One of the most dangerous types of collisions is an interstate pileup of automobiles and semitrucks. While there are many different factors that can cause these often-deadly accidents, snow and fog are two common weather conditions.
Down here in South Florida, we don’t have to worry too much about snow. However, fog is a frequent and dangerous event that motorists must face regularly. It’s particularly a problem on the stretches of interstate that cross over water. Below are some of the worst interstate pileups in the United States.
Long Beach Freeway pileup
On Nov. 3, 2002, 216 vehicles plowed into one another on the 710 in Los Angeles. Foggy conditions prevailed that morning at about 6:45 a.m. when a trucker hauling freight struck the highway divider between the south and northbound traffic lanes.
Fog obscured the vision of other drivers who then crashed into the wrecked semitruck. Some motorists and passengers tried to get to safety by hopping the divider into the oncoming traffic, causing accidents on that side, too. Although there were many injuries, no fatalities occurred in that pileup.
On the first day of December in 2011 in Hendersonville, Tennessee, 176 cars, trucks and one school bus collided in three separate chain reactions on two miles of highway. Almost miraculously, only 16 individuals suffered injuries.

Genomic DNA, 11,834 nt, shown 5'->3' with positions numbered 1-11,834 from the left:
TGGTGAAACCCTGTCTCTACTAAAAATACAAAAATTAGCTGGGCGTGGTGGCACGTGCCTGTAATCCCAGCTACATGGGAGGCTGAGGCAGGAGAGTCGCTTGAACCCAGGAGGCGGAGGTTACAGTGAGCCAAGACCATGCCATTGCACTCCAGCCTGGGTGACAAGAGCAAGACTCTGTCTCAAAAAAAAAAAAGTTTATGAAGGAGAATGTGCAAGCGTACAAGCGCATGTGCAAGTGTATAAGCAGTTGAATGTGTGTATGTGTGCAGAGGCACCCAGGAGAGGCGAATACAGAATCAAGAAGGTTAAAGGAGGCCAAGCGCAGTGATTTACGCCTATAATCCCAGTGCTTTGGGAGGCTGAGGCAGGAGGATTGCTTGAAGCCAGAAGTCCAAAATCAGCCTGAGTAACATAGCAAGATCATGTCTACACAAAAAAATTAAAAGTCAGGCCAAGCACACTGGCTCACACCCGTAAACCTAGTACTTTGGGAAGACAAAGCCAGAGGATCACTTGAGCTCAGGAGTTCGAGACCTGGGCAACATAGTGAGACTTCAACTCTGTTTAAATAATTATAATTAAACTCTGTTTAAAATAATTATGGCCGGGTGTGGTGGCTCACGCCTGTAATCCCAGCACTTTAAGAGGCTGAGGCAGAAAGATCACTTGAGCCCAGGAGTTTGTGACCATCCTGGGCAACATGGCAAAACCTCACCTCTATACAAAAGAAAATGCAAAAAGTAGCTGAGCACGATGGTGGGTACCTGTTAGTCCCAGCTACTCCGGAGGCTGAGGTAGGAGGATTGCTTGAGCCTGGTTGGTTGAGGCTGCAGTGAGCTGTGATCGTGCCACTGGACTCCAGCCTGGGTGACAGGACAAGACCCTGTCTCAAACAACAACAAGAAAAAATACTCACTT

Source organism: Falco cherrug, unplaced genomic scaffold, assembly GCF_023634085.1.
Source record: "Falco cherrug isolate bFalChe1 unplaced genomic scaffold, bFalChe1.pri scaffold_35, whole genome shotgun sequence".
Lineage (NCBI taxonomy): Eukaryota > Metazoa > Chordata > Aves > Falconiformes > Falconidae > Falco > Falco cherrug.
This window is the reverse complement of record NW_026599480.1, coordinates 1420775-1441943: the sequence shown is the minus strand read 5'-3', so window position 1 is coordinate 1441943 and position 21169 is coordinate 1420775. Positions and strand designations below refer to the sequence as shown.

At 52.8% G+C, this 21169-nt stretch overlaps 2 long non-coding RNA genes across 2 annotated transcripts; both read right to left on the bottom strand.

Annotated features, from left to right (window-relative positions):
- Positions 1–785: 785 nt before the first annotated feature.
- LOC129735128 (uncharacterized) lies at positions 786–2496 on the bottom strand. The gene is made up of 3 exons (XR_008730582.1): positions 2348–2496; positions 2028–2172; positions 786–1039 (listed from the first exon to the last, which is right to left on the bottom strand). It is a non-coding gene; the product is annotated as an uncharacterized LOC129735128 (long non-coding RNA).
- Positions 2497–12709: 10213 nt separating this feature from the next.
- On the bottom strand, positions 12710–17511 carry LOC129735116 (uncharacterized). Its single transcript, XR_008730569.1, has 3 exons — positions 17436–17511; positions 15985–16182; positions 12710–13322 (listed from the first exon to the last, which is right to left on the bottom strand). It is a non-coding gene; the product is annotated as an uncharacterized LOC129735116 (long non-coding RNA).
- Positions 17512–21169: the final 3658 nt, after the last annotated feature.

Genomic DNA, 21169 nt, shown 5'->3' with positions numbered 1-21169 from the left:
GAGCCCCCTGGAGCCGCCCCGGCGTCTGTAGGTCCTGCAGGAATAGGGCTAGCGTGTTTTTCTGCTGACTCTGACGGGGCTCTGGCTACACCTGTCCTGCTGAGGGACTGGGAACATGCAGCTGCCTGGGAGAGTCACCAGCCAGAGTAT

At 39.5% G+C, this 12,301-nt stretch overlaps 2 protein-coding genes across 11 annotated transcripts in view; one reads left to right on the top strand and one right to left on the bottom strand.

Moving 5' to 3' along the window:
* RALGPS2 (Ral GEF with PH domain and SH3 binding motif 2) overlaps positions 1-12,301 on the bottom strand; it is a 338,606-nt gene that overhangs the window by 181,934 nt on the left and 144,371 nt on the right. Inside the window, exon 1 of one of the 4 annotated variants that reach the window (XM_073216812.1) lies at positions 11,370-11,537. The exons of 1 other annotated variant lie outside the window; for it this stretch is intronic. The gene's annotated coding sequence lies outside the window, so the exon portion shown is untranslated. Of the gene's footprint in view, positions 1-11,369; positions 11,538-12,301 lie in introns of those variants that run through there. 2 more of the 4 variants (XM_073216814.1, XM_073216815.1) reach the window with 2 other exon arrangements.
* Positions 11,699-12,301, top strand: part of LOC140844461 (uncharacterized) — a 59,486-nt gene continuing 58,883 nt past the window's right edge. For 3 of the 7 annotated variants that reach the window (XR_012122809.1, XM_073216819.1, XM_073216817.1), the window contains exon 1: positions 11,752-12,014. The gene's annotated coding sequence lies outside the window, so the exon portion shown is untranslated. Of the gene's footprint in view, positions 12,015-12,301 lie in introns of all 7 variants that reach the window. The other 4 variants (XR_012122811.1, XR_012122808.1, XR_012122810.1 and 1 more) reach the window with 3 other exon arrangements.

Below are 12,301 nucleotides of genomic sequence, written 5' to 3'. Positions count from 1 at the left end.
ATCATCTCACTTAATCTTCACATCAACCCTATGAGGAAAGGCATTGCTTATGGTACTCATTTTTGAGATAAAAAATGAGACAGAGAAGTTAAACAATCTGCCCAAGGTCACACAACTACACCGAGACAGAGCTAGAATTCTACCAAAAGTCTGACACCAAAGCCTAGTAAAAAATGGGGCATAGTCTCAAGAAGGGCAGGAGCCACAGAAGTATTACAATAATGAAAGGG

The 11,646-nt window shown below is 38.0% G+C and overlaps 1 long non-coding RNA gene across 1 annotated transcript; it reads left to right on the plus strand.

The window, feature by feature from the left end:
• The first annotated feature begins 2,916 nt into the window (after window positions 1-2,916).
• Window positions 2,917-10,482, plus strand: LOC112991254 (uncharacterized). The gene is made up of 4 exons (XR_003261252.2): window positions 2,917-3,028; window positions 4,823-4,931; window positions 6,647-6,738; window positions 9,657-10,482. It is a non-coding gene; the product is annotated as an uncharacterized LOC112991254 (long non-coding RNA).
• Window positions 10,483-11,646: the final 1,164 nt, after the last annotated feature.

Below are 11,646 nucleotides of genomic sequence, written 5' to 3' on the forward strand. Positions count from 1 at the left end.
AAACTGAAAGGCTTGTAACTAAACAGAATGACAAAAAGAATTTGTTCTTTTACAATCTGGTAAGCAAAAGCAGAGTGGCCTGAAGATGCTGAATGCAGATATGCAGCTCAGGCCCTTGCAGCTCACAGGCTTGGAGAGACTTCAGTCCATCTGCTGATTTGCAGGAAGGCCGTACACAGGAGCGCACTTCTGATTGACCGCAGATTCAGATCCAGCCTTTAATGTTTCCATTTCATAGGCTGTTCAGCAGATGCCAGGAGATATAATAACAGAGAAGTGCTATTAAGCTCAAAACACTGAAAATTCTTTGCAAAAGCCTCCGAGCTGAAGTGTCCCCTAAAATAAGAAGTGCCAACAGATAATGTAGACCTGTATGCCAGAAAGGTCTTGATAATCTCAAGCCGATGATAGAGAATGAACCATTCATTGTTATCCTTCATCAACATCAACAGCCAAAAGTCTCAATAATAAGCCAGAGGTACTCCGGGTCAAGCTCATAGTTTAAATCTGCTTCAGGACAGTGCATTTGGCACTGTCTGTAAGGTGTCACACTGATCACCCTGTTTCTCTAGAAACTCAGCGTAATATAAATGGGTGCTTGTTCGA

Mobile Bay crash
The stretch of I-10 that crosses Mobile Bay in Alabama was the scene of a fatal 100-car pileup on March 20, 1995. Fog was once again the culprit in the incident that injured 90 people and claimed one life. A witness reported that some vehicles were so damaged that it looked like “somebody had crushed a beer can.”
How to avoid pileup accidents
Florida drivers should take additional precautions when they must head out into foggy weather. Remember not to follow too closely and always keep your eyes focused on the road ahead of you.
Chain-reaction crashes can be a nightmare when sorting out liability. Learning more about the auto liability laws in Florida can add some clarity to your case.